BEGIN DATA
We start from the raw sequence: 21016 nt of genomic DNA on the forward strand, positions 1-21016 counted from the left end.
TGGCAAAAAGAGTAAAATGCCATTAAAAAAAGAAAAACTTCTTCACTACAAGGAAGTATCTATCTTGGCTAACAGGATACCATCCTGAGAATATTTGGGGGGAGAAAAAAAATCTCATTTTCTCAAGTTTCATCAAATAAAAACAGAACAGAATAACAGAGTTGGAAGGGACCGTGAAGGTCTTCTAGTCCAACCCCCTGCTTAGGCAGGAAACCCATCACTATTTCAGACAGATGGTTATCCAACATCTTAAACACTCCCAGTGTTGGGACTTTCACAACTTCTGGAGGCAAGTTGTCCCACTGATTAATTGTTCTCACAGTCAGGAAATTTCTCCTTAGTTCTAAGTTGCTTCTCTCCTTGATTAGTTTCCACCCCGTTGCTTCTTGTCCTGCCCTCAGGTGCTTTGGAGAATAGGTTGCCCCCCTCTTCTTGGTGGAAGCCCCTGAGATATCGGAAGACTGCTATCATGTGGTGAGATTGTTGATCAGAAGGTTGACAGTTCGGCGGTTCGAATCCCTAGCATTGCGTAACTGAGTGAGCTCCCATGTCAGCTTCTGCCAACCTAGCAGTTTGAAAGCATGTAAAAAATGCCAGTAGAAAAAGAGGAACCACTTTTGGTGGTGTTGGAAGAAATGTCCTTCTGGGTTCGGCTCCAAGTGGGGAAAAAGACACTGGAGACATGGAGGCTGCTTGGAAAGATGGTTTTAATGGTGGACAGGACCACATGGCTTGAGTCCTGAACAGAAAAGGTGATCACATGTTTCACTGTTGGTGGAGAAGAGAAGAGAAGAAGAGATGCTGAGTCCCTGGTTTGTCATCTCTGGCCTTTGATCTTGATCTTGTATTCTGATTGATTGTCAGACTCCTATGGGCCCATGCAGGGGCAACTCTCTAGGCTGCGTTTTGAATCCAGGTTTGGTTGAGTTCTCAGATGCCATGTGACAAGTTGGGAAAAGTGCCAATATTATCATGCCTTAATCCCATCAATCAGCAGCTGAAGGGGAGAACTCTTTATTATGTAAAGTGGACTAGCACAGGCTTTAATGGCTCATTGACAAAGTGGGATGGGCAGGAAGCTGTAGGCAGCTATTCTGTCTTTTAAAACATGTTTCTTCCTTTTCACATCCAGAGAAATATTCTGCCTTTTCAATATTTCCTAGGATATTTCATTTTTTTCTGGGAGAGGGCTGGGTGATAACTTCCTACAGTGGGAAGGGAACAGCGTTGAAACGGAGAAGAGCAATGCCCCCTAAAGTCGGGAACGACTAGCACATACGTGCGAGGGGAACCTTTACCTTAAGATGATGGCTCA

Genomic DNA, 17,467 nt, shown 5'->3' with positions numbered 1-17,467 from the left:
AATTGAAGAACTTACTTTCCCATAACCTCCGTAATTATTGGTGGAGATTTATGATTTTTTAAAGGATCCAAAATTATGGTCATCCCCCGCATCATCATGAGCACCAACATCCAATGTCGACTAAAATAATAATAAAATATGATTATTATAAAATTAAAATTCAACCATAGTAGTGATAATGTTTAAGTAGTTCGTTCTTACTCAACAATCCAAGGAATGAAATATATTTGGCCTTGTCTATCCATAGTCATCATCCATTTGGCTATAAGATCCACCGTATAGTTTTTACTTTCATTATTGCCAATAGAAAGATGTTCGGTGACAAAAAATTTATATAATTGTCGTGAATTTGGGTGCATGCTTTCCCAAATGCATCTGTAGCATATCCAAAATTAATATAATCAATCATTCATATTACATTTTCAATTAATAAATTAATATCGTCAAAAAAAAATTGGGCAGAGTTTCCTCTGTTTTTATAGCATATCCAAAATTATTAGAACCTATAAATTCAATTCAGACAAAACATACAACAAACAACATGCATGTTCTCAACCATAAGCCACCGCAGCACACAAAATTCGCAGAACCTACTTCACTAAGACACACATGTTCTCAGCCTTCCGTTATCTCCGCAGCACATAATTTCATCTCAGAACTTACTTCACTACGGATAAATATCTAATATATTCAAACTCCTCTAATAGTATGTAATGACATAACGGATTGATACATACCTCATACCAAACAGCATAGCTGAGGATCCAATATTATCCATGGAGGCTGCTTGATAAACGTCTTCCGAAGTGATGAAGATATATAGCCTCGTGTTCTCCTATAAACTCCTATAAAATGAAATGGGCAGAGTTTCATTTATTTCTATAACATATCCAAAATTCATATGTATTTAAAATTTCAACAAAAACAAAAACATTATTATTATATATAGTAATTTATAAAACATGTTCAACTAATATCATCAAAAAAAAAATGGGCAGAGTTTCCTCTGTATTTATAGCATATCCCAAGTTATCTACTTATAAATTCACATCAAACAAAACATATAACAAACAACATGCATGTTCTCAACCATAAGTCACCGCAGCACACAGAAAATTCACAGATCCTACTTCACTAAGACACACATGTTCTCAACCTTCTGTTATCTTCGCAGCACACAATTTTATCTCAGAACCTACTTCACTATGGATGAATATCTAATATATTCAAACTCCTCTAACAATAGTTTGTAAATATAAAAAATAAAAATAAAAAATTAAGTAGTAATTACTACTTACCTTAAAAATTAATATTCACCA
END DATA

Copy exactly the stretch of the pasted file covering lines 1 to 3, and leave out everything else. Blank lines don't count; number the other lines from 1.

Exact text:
We start from the raw sequence: 21016 nt of genomic DNA on the forward strand, positions 1-21016 counted from the left end.
TGGCAAAAAGAGTAAAATGCCATTAAAAAAAGAAAAACTTCTTCACTACAAGGAAGTATCTATCTTGGCTAACAGGATACCATCCTGAGAATATTTGGGGGGAGAAAAAAAATCTCATTTTCTCAAGTTTCATCAAATAAAAACAGAACAGAATAACAGAGTTGGAAGGGACCGTGAAGGTCTTCTAGTCCAACCCCCTGCTTAGGCAGGAAACCCATCACTATTTCAGACAGATGGTTATCCAACATCTTAAACACTCCCAGTGTTGGGACTTTCACAACTTCTGGAGGCAAGTTGTCCCACTGATTAATTGTTCTCACAGTCAGGAAATTTCTCCTTAGTTCTAAGTTGCTTCTCTCCTTGATTAGTTTCCACCCCGTTGCTTCTTGTCCTGCCCTCAGGTGCTTTGGAGAATAGGTTGCCCCCCTCTTCTTGGTGGAAGCCCCTGAGATATCGGAAGACTGCTATCATGTGGTGAGATTGTTGATCAGAAGGTTGACAGTTCGGCGGTTCGAATCCCTAGCATTGCGTAACTGAGTGAGCTCCCATGTCAGCTTCTGCCAACCTAGCAGTTTGAAAGCATGTAAAAAATGCCAGTAGAAAAAGAGGAACCACTTTTGGTGGTGTTGGAAGAAATGTCCTTCTGGGTTCGGCTCCAAGTGGGGAAAAAGACACTGGAGACATGGAGGCTGCTTGGAAAGATGGTTTTAATGGTGGACAGGACCACATGGCTTGAGTCCTGAACAGAAAAGGTGATCACATGTTTCACTGTTGGTGGAGAAGAGAAGAGAAGAAGAGATGCTGAGTCCCTGGTTTGTCATCTCTGGCCTTTGATCTTGATCTTGTATTCTGATTGATTGTCAGACTCCTATGGGCCCATGCAGGGGCAACTCTCTAGGCTGCGTTTTGAATCCAGGTTTGGTTGAGTTCTCAGATGCCATGTGACAAGTTGGGAAAAGTGCCAATATTATCATGCCTTAATCCCATCAATCAGCAGCTGAAGGGGAGAACTCTTTATTATGTAAAGTGGACTAGCACAGGCTTTAATGGCTCATTGACAAAGTGGGATGGGCAGGAAGCTGTAGGCAGCTATTCTGTCTTTTAAAACATGTTTCTTCCTTTTCACATCCAGAGAAATATTCTGCCTTTTCAATATTTCCTAGGATATTTCATTTTTTTCTGGGAGAGGGCTGGGTGATAACTTCCTACAGTGGGAAGGGAACAGCGTTGAAACGGAGAAGAGCAATGCCCCCTAAAGTCGGGAACGACTAGCACATACGTGCGAGGGGAACCTTTACCTTAAGATGATGGCTCA

Genomic DNA, 17,467 nt, shown 5'->3' with positions numbered 1-17,467 from the left: